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BACKGROUND: Na(+)/H(+) exchange inhibition with HOE642 (cariporide) improves postischemic recovery of cardiac function, but the mechanisms of action remain speculative. Because Na(+)/H(+) exchange is activated on reperfusion, it was hypothesized that its inhibition delays realkalinization and decreases intracellular Na(+) and, via Na(+)/Ca(2+) exchange, Ca(2+) overload. Attenuated Ca(2+) overload and prolonged acidosis are known to be cardioprotective. METHODS AND RESULTS: Left ventricular developed and end-diastolic pressures were measured in isolated buffer-perfused rat hearts subjected to 30 minutes of no-flow ischemia and 30 minutes of reperfusion (37 degrees C) with or without 1 micromol/L HOE642 added to the perfusate 15 minutes before ischemia. Intracellular Ca(2+) concentration ([Ca(2+)](i)) and pH(i) were measured with aequorin (n=10 per group) and (31)P NMR spectroscopy (n=6 per group), respectively. HOE642 did not affect preischemic mechanical function, [Ca(2+)](i), or pH(i). Mechanical recovery after 30 minutes of reperfusion was substantially improved with HOE642: left ventricular developed pressure (in percent of preischemic values) was 92+/-3 versus 49+/-7 and left ventricular end-diastolic pressure was 16+/-3 versus 46+/-5 mm Hg (P<0.05 for HOE642-treated versus untreated hearts). End-ischemic [Ca(2+)](i) was significantly lower in HOE642-treated than in untreated hearts (1.04+/-0.06 versus 1.84+/-0. 02 micromol/L, P<0.05). Maximal intracellular Ca(2+) overload during the first 60 seconds of reperfusion was attenuated with HOE642 compared with untreated hearts: 2.0+/-0.3 versus 3.2+/-0.3 micromol/L (P<0.05). pH(i) was not different at end ischemia ( approximately 5.9+/-0.05). Realkalinization was similar in the first 90 seconds of reperfusion and significantly delayed in the next 3 minutes (eg, 6.8+/-0.07 in HOE642-treated hearts compared with 7. 2+/-0.07 in untreated hearts; P<0.05). CONCLUSIONS: HOE642 improves postischemic recovery by reducing Ca(2+) overload during ischemia and early reperfusion and by prolonging postischemic acidosis.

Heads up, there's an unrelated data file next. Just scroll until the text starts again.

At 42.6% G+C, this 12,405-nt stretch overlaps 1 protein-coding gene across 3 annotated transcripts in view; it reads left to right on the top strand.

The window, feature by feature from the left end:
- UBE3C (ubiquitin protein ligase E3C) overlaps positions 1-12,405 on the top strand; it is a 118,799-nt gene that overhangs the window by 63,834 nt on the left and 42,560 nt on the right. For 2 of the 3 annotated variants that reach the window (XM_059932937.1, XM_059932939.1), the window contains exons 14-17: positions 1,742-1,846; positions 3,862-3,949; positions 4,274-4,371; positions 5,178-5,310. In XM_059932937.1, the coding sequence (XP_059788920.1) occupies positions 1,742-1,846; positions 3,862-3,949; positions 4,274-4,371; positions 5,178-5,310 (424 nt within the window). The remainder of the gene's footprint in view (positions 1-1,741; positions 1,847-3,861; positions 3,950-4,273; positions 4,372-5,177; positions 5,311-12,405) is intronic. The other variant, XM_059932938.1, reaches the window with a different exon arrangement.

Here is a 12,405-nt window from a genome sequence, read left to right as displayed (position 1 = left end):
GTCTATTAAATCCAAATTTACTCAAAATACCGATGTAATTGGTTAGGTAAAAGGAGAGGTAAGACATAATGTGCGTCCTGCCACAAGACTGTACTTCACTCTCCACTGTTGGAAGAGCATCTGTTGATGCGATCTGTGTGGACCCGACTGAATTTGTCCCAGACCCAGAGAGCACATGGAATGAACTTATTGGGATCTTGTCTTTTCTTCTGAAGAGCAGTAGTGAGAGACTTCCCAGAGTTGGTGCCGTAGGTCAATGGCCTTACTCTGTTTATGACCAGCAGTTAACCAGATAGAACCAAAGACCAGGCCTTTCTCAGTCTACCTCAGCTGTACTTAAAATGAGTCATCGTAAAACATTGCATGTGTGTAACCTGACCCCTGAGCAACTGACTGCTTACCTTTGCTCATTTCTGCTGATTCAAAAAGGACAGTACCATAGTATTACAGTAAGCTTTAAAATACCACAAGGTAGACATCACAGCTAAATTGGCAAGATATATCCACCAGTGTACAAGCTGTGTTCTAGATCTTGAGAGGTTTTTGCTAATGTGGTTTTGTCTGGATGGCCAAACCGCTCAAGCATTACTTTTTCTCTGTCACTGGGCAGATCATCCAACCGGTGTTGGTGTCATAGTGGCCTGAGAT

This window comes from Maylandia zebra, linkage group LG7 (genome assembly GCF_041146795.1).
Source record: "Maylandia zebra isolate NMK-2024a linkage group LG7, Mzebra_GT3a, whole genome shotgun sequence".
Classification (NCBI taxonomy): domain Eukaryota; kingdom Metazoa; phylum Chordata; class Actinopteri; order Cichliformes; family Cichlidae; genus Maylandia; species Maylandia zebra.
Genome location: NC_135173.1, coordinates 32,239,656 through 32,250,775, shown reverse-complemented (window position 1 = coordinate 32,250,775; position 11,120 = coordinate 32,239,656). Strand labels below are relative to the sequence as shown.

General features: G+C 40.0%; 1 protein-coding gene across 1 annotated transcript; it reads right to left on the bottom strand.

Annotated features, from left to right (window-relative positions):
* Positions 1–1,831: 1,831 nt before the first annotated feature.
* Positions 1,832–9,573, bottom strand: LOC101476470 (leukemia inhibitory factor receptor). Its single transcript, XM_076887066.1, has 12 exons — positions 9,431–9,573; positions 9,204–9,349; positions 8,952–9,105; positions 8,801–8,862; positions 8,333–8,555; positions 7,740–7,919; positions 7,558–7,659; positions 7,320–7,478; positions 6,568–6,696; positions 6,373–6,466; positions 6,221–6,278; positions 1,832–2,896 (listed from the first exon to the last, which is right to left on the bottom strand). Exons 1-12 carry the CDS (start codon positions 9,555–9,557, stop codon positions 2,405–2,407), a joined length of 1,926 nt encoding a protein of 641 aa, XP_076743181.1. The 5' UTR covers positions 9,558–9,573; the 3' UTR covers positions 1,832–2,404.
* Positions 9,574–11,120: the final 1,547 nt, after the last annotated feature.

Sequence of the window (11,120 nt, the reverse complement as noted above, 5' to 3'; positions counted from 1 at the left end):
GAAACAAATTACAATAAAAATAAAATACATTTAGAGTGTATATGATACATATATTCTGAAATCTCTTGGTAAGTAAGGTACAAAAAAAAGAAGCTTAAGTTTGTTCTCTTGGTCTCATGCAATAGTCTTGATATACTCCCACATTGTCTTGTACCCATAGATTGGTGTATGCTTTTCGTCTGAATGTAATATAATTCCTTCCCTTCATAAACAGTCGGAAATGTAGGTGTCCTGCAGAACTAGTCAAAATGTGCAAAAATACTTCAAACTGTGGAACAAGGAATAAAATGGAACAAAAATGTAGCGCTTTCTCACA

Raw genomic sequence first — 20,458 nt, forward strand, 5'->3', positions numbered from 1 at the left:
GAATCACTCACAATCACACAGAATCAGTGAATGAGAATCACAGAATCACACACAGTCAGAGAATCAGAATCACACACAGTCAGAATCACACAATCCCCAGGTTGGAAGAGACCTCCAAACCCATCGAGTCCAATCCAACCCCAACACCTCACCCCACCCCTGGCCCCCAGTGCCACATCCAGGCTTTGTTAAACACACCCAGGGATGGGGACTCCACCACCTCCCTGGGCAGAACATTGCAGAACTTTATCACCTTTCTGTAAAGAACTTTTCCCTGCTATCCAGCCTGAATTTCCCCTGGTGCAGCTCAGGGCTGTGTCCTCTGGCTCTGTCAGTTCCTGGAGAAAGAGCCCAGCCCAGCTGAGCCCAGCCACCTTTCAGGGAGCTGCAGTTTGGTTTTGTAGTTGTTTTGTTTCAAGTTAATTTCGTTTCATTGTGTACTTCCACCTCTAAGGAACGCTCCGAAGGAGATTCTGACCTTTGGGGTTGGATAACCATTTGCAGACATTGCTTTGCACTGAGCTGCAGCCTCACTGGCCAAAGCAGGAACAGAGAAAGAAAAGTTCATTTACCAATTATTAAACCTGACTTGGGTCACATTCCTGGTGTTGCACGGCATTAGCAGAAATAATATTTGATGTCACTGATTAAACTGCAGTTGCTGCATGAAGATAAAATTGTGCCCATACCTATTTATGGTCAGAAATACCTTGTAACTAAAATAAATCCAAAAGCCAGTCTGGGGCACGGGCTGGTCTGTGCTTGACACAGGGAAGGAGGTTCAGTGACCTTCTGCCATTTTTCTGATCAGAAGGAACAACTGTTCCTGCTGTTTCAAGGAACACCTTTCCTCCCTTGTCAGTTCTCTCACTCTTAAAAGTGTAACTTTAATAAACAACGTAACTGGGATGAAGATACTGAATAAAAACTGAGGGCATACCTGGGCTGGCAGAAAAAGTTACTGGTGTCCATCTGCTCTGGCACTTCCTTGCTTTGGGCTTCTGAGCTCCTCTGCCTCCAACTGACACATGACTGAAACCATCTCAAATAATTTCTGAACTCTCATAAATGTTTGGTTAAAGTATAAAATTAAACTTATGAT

Journal article



Publication Date





2749 - 2755


Acidosis, Aequorin, Animals, Anti-Arrhythmia Agents, Calcium, Guanidines, Hydrogen-Ion Concentration, In Vitro Techniques, Magnetic Resonance Spectroscopy, Male, Myocardial Ischemia, Myocardial Reperfusion Injury, Myocardium, Phosphorus Isotopes, Rats, Rats, Wistar, Sodium-Hydrogen Exchangers, Sulfones, Ventricular Function, Left